Catastrophe Bonds Are Luring Retail Investors to High-Risk Debt

By | June 24, 2024

There was a time when investing in catastrophe bonds was the preserve of hedge funds and other sophisticated alternative asset managers. But after underpinning the best hedge fund strategy of 2023, the bonds are finding a wider audience.

Catastrophe-bond funds marketed under Europe’s UCITS label, which is designed to protect retail investors, have seen their assets under management rise 12% this year to a record $12 billion, according to Kepler Partners, a research and advisory firm. The development means that cat bonds, as they’re often called, sold through UCITS now make up roughly a quarter of the entire market for such debt.

“We’ve seen a broadening of the UCITS market for cat bonds since the end of 2022,” said Matthew Barrett, partner at Kepler. “It’s a very rich period for the asset class.”

Catastrophe bonds are generally issued by insurers looking to pass a chunk of their risk over to capital markets. Issuance has picked up lately, with factors including climate change, population density and inflation adding to the potential losses that insurers face. Investors in the bonds stand to generate market-beating returns if a predefined catastrophe doesn’t occur, but can face substantial losses if it does.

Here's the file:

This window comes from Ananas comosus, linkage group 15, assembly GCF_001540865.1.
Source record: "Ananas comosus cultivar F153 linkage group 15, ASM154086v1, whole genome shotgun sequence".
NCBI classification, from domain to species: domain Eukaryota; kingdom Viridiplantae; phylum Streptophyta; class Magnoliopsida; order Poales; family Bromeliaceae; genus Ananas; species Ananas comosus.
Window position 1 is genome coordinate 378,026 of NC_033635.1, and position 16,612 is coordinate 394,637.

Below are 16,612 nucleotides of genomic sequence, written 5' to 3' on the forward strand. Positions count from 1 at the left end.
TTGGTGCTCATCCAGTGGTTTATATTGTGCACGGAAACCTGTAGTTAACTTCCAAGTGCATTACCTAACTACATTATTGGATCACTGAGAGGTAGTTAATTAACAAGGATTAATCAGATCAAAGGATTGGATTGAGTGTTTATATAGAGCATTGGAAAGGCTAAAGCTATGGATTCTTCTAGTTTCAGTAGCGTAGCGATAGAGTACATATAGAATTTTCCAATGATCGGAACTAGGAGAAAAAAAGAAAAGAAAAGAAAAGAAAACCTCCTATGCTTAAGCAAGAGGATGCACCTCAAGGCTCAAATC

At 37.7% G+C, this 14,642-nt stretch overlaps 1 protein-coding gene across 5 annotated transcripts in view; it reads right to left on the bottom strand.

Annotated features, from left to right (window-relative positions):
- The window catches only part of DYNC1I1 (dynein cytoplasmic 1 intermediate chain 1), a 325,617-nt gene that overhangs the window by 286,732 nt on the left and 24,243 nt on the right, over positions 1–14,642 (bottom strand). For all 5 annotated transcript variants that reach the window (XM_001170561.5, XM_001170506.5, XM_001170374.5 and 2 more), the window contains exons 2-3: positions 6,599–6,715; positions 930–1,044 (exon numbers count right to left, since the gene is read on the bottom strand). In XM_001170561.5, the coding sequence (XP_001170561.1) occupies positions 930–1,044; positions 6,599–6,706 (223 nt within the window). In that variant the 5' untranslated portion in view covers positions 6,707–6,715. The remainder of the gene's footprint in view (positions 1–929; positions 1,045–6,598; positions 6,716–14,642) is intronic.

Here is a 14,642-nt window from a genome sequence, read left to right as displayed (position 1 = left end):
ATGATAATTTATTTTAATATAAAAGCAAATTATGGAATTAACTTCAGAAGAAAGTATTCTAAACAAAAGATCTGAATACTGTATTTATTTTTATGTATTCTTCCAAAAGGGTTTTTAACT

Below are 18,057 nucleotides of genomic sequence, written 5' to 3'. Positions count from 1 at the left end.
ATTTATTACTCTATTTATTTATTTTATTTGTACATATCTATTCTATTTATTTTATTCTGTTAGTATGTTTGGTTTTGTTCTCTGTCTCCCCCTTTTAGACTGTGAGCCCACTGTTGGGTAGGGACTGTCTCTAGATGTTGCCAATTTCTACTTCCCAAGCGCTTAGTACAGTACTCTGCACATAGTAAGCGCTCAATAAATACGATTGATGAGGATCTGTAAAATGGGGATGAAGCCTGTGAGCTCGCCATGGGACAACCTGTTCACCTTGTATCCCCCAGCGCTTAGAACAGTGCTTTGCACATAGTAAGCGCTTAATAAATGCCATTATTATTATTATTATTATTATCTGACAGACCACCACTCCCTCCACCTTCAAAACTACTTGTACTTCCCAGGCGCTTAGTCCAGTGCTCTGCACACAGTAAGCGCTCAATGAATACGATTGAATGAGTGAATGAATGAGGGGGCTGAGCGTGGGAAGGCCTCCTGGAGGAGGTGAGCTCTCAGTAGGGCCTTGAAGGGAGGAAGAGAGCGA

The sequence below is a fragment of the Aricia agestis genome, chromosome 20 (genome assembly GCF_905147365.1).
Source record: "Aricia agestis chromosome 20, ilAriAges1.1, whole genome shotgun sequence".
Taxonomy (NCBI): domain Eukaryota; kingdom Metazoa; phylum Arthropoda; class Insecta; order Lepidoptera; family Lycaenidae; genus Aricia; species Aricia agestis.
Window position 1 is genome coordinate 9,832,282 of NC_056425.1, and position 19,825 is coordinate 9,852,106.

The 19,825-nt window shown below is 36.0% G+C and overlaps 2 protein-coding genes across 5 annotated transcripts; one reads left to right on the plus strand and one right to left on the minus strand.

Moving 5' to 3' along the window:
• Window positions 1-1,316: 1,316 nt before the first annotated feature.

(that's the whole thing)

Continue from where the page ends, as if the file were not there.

Issuance of cat bonds is set to hit a record this year. At the same time, some specialist investors are reviewing their positions as they brace for what meteorologists are forecasting will likely be a particularly active hurricane season with the potential to unleash significant property damage.

Extreme weather fueled by global warming is a major reason insurers are keen to pass on loss risks to cat-bond investors. But where people are choosing to build is adding to the potential cost of a natural catastrophe.

Impax Asset Management recently noted that the human and financial costs of natural catastrophes “are amplified by demographic and economic trends,” with 29% of the increase in insured losses arising from severe US convective storms between 2008 and 2023 attributed to urbanization.

It’s against that backdrop that the market for cat-bond UCITS is taking off.

What Are UCITS:

UCITS, which stands for Undertakings for Collective Investment in Transferable Securities, are essentially mutual funds covered by European regulations intended to make them safe enough to market to retail investors. As such, UCITS represent the largest retail investment sector in the EU.

Schroders Plc says its UCITS cat-bond fund has grown by $390 million so far this year. Leadenhall Capital Partners also offers a UCITS cat-bond fund, which has tripled assets to almost $900 million in the last 18 months. Amundi SA’s US-focused cat-bond mutual fund, launched in February 2023, has accumulated about $328 million in assets, according to Bloomberg data.

“We believe the combination of continued elevated pricing, combined with the ongoing demand for reinsurance, may present an attractive investment opportunity throughout the remainder of 2024 and into 2025,” Amundi said in a May report on cat bonds.